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Traffic: Essential in the Modern Era of Advertising

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Traffic: Essential in the Modern Era of Advertising

I’ve worked in and alongside traffic in several agencies. And in most of them, traffic is a fundamentally misunderstood role, and at times overlooked/underappreciated depending on your perspective. Your agency can create the best ad in the world and book the airtime to run the ad, but if nobody sees it’s meaningless.


I get asked a lot what is it I do within the agency. And I often use the Steve Jobs movie quote “I play the orchestra. You play music. You sit right there and you are the best in your row.” You need many different skills to be an effective traffic manager and I’ll touch on a few below, but advertising is a team sport or an orchestra. One instrument alone can be beautiful but an entire swath of instrument creates a symphony, a wall of sound as it were. Traffic’s job is to be able to harness the skills of various departments to be effective and efficient. Maintaining timelines, quality control, evaluating vendors, cutting costs, and maintaining effective speed and efficiency are the main objectives in traffic. And much like how the conductor has his back to the audience, effective traffic managers have their back to the target audience in many respects until the symphony has completed. Because it’s most important to be effective and put on a good show than to expect accolades and praise from the crowd.


Traffic is about service, not ego. Anybody could take the time to learn how to send an ad and do it. It’s a whole different ball game when you have dozens or hundreds of clients all with competing or differing interests trying to make revisions or start new campaigns. That is where defined processes and roles within an agency come into play. I will focus on traffic’s interactions with the accounts team(sales) and the creative team, as that is the primary day-to-day and are often the most important relationships a traffic manager has. The roles follow a general format something along these lines:


  • The accounts teams converse with the client to understand the needs/wants of a campaign, traffic receives those needs and they translate that into project time-frames along with creative briefs/notes.
  • The creative team then creates the ad within a specified time frame, the creative team then notifies traffic the work is complete and quality checked.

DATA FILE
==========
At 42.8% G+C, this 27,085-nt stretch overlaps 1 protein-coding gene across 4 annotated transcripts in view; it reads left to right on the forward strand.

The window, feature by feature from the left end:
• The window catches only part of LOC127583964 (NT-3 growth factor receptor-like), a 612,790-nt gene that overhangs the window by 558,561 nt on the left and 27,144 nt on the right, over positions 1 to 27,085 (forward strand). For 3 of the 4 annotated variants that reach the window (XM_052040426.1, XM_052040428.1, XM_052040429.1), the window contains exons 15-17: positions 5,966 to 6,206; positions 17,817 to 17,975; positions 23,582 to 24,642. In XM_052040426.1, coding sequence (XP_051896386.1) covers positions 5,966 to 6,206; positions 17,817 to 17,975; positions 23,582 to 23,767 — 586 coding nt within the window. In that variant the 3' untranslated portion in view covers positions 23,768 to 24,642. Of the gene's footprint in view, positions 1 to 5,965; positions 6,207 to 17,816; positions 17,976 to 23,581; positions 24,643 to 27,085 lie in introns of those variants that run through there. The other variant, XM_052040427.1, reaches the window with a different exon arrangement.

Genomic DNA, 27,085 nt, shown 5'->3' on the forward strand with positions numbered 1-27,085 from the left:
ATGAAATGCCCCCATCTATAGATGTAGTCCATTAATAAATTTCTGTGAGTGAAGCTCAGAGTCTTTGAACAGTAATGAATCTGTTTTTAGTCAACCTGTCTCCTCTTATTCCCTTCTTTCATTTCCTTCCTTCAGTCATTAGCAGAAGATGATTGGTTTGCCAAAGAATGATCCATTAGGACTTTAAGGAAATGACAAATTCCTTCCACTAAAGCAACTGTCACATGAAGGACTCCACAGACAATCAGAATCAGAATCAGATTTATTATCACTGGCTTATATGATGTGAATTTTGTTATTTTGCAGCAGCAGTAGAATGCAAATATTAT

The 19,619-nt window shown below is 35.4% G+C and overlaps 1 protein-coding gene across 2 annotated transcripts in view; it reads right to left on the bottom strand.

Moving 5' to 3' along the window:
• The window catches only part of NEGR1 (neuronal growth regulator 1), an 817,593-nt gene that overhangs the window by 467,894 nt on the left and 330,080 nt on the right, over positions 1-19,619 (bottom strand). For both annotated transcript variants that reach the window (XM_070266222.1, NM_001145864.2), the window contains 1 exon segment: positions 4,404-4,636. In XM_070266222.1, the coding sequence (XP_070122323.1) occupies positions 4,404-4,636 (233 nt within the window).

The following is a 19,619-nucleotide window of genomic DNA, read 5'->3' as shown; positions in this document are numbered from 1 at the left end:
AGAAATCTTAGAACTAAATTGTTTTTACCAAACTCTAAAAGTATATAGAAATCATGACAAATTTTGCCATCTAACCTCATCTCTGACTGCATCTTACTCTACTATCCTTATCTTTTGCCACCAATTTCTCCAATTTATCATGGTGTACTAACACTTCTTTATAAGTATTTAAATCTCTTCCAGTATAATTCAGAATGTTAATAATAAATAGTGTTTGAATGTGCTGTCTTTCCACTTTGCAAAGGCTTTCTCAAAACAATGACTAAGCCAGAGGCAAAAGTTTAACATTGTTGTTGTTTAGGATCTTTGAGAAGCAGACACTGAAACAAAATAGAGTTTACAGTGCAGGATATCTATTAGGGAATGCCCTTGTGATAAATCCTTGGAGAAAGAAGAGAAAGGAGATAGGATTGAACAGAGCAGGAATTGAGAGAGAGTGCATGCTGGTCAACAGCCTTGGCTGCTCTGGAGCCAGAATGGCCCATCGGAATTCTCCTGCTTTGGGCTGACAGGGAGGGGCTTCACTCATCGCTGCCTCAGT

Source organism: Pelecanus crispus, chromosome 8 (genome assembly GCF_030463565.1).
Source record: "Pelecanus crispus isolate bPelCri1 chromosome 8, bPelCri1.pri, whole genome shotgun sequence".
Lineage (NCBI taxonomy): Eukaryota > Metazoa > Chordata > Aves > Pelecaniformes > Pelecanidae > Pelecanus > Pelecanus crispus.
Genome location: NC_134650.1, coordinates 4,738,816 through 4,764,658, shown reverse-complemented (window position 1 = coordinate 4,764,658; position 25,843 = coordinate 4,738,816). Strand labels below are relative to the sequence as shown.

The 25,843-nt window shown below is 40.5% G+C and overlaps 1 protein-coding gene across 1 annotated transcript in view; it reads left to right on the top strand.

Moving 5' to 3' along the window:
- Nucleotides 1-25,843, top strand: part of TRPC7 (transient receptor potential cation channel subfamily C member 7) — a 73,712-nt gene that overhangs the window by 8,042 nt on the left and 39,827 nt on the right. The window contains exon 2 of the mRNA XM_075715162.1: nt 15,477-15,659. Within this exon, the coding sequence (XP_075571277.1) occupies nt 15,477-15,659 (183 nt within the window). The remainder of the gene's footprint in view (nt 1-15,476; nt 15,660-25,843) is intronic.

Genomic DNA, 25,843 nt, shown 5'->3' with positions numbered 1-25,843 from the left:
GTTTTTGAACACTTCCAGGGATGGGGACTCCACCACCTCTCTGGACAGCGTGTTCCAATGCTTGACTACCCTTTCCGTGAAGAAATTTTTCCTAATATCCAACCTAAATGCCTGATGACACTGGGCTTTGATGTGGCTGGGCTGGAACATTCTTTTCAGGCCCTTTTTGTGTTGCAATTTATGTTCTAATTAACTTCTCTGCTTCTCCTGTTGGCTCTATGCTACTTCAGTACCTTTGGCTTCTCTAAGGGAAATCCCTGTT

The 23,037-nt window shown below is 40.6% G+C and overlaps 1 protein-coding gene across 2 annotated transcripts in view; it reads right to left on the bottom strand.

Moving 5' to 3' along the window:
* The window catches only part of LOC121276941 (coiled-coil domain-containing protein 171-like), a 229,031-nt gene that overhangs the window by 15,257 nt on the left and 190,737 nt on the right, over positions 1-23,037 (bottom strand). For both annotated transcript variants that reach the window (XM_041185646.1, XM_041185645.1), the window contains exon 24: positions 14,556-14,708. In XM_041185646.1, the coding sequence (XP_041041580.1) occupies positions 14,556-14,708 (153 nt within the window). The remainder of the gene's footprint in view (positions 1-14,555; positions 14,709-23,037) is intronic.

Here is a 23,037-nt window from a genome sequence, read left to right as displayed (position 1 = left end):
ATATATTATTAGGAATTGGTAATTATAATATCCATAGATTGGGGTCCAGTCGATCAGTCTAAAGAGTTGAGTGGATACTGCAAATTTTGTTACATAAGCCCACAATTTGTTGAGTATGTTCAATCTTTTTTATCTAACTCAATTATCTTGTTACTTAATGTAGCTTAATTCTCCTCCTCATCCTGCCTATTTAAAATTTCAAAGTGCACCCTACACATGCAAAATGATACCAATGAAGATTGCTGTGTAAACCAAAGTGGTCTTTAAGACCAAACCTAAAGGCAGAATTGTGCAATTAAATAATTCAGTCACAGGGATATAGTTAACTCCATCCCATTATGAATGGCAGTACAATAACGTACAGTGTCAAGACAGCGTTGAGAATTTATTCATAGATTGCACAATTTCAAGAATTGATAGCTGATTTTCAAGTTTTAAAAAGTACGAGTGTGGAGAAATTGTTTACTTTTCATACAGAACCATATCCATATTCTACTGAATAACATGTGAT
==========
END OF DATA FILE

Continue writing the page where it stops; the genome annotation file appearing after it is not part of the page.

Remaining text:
• Traffic then quality checks the creative work as well. If they are satisfied they submit the ad to the accounts team for a third review, or traffic send it back for further corrective work.
  • When the client team receives the ad they conduct the third review for quality and then it’s sent off to the client for approval.
  • Once approved, traffic then facilitates sending it to publishers for digital ad networks, stations or networks for TV ads, radio stations/networks for radio ads, or billboard space owners for outdoor ads, etc. There are even more avenues for advertising placements, but the above are the biggest and more common advertising solutions.


Traffic is an essential neutral arbiter of resources. Many smaller agencies try to forego traffic management as they see it as an unjustified expense. But this is a pitfall that often leads to financial pitfalls. There’s a reason thousands of agencies rise and fall every year, and lack of traffic is a very common pitfall. When you exclude traffic you are asking the accounts team and creative to shoulder more load respectively. But more importantly, you are asking commissioned accounts team members to fairly administrate creative resources. To date, I have never seen that happen without misfortune visiting everyone in short order. Account service work is a competitive sport, and they are rightfully paid commissions to entice landing more business. Creative is not, their sole job is to make great ads as quickly as they can to keep or land new business while maintaining a high standard of work. What happens when you remove a neutral third party from this process? You have account team members constantly fighting each other to be first in line because they think their client(s) are most important(all clients are important.) And on the other hand, you have a worn down and burnt out creative team rushing crisis to crisis and their quality of work suffers as a result. Which ends up in poor results, lost clients, and creative turnover en masse. It’s a vicious cycle many smaller agencies can’t break.


Traffic is an honest broker and agent for the agency resources. There is an old saying “business moves at the speed of trust.” And that couldn’t be more true of traffic. In the scenario above talented traffic, directors/managers can squash the “me first” attitude and look out for the well-being of personnel and creative quality. Traffic can determine the true emergencies and urgent needs of the agency and deviate from the typical process when it is necessary, or hold the line when it is not necessary and enforce traffic policies to better regulate resources. But for that to work, they need the trust of other departments. It’s tempting to “run and gun” for clients for the sake of speed for clients. Nobody wants to have to say no or hold on to a client on the accounts team, it’s completely understandable. Money is on the line. However, when trust is earned, and the process is followed it’s very easy to demonstrate the benefits for everybody and it will leave ample headroom for the occasional emergency bypass, for a given client, because in the long run they will be given the same grace and respect another client is in need.


I hope you have gained a greater understanding of traffic upon reading this blog. Hopefully, one day I can serve you as a client, it would be my honor.

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